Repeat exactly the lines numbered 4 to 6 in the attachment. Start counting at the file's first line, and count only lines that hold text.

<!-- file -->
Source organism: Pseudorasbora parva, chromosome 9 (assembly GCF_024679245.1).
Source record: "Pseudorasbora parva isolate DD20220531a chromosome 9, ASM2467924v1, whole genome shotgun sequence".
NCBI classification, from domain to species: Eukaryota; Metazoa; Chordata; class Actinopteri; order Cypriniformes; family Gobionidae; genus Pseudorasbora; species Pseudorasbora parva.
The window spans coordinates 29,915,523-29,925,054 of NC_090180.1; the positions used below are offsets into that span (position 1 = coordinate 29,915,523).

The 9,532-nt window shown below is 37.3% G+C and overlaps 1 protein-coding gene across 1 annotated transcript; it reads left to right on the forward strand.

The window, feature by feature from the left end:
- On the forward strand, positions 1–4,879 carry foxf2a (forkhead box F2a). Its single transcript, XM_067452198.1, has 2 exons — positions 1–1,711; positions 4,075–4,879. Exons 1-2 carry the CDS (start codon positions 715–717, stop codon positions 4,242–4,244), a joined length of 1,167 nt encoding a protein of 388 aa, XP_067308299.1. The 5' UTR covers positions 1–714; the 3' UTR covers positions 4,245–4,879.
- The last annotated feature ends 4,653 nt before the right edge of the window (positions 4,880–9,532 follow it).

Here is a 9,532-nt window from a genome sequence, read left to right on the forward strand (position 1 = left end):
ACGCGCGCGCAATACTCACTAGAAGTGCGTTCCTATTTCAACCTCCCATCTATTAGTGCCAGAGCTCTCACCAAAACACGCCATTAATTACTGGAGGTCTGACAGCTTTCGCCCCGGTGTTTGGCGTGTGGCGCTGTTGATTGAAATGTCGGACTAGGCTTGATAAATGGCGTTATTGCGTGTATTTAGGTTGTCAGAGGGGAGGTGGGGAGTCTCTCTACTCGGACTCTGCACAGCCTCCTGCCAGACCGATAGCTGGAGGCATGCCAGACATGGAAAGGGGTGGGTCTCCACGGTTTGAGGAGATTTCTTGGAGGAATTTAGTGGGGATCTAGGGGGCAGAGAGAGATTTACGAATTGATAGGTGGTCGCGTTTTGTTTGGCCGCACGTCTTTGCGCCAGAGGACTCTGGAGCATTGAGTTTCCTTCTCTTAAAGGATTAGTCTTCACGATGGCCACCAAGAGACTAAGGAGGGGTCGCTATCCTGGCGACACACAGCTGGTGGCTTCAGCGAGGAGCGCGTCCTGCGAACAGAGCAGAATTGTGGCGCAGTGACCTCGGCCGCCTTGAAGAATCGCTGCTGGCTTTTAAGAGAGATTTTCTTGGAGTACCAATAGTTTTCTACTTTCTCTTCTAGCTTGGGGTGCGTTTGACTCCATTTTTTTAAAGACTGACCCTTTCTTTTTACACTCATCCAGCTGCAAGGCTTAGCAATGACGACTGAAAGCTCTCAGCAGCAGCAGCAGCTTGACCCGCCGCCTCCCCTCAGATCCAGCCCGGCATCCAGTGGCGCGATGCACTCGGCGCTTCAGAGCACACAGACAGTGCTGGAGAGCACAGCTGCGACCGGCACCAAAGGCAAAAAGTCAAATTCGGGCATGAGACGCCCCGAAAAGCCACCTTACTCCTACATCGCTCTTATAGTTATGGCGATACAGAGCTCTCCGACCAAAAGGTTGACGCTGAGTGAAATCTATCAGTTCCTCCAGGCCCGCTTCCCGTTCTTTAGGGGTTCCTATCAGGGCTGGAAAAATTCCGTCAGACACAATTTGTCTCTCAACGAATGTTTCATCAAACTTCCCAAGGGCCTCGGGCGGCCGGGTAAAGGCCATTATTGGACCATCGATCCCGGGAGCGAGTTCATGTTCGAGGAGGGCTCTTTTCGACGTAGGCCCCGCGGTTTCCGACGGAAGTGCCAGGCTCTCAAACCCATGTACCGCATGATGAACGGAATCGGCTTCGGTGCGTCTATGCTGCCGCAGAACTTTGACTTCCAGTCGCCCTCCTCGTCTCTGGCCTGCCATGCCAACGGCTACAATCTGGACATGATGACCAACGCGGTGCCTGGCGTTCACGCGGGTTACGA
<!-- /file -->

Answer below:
The window spans coordinates 29,915,523-29,925,054 of NC_090180.1; the positions used below are offsets into that span (position 1 = coordinate 29,915,523).

The 9,532-nt window shown below is 37.3% G+C and overlaps 1 protein-coding gene across 1 annotated transcript; it reads left to right on the forward strand.

The window, feature by feature from the left end: